We work side by side with victims to obtain acknowledgment and redress for massive human rights violations, hold those responsible to account, reform and build democratic institutions, and prevent the recurrence of violence or repression.
Transitional justice refers to how societies respond to the legacies of massive and serious human rights violations. It asks some of the most difficult questions in law, politics, and the social sciences and grapples with innumerable dilemmas. Above all, transitional justice is about victims.
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This report aims to help practitioners in the transitional justice field to understand the experience of establishing and operating hybrid courts and to address some common assumptions about these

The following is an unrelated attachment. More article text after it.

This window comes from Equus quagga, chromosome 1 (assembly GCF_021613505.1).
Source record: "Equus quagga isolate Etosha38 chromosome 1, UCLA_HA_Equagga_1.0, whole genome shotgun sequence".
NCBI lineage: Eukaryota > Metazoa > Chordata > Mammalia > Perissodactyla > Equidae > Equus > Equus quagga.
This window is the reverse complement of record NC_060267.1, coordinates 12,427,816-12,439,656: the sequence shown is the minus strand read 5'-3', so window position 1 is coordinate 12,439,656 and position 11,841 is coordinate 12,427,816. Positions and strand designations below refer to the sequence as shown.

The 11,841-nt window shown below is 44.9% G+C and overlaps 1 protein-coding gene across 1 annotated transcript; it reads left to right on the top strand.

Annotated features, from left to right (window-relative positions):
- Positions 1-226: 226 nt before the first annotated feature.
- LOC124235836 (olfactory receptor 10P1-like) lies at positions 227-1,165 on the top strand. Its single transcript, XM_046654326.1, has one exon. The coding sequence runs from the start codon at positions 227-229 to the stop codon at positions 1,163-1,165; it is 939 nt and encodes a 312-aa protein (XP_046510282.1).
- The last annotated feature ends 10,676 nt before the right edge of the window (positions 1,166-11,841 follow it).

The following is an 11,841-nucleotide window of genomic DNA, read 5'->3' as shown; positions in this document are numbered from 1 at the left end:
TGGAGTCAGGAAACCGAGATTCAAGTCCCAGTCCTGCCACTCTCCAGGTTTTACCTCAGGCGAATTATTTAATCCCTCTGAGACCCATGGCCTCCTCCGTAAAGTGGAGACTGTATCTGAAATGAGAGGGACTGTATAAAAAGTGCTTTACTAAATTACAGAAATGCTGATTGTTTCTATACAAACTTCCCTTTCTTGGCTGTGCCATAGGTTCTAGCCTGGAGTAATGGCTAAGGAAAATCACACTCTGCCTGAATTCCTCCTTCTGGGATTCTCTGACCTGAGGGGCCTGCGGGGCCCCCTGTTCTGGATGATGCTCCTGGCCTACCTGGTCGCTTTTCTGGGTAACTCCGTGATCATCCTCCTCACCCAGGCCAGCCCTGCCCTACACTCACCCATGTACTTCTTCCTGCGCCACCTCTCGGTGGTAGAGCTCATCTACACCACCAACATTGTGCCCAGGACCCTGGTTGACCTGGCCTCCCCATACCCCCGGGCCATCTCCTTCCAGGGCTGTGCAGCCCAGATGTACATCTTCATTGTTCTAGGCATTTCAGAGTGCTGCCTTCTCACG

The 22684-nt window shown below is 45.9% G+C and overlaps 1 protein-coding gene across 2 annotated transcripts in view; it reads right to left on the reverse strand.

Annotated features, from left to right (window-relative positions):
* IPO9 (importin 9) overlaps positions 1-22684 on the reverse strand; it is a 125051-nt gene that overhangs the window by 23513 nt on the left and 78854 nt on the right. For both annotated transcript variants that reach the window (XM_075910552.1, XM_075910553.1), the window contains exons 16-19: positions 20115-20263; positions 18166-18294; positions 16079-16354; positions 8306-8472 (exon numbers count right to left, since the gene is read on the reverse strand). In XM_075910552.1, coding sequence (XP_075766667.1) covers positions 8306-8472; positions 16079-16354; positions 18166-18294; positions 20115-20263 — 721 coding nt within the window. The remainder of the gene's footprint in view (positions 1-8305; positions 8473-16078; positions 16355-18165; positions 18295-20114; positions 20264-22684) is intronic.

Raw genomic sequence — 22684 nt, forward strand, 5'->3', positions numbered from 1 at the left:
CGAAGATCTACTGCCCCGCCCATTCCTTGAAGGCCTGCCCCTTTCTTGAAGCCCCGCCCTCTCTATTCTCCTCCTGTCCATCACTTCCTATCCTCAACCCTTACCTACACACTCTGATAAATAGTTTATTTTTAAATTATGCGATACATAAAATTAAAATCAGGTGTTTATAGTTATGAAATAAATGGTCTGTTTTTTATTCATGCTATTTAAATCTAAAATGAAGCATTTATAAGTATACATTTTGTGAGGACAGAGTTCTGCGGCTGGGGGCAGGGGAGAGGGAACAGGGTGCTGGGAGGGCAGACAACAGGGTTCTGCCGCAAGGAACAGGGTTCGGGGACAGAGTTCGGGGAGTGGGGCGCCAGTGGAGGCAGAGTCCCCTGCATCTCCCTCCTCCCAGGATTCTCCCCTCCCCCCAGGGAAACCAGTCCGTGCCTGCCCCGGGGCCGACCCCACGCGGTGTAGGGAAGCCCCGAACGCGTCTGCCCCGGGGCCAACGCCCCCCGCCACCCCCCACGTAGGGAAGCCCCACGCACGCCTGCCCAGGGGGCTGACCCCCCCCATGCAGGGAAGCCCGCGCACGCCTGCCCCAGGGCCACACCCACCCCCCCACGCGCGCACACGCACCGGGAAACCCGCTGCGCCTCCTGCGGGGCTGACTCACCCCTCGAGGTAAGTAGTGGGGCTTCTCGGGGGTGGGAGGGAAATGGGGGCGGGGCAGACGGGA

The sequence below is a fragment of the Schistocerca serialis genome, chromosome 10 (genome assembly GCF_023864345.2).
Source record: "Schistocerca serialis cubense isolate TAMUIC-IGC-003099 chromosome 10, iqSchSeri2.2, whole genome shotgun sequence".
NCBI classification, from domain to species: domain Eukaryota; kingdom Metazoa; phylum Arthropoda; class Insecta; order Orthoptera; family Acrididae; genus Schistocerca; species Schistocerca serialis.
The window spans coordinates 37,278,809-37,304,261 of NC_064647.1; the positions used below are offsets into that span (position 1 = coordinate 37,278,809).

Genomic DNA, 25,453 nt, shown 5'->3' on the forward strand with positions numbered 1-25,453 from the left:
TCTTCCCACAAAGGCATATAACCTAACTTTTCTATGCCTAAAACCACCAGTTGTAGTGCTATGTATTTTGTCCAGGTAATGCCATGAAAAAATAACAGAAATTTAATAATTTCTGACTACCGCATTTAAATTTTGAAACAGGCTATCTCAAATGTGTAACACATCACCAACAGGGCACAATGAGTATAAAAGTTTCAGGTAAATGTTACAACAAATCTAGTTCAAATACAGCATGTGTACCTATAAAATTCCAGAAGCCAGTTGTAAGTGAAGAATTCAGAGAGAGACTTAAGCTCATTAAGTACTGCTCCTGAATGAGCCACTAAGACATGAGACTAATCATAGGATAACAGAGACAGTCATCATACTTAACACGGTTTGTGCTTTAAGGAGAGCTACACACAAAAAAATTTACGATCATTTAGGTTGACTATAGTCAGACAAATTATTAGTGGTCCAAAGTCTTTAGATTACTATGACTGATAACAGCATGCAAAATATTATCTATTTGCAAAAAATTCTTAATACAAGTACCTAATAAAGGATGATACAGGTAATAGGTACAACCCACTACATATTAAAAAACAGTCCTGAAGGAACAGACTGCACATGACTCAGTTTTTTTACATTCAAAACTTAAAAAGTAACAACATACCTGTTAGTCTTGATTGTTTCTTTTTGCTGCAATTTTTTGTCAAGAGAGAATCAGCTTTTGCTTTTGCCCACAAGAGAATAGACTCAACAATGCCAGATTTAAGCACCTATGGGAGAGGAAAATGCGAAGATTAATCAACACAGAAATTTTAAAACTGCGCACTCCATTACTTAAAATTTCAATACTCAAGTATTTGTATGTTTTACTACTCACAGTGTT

Indigenous peoples are among those most affected by contemporary conflict. The resource-rich territories they occupy are coveted by powerful, often violent groups.
The Documentation Affinity Group (DAG) was established in 2005 by ICTJ and five partner organizations as a peer-to-peer network with a primary focus on human rights documentation.
Transforming a Legacy of Genocide presents the findings of a November 2007 survey of visitors to Choeung Ek, a public memorial of one of Cambodia's notorious "killing fields" during the Khmer Rouge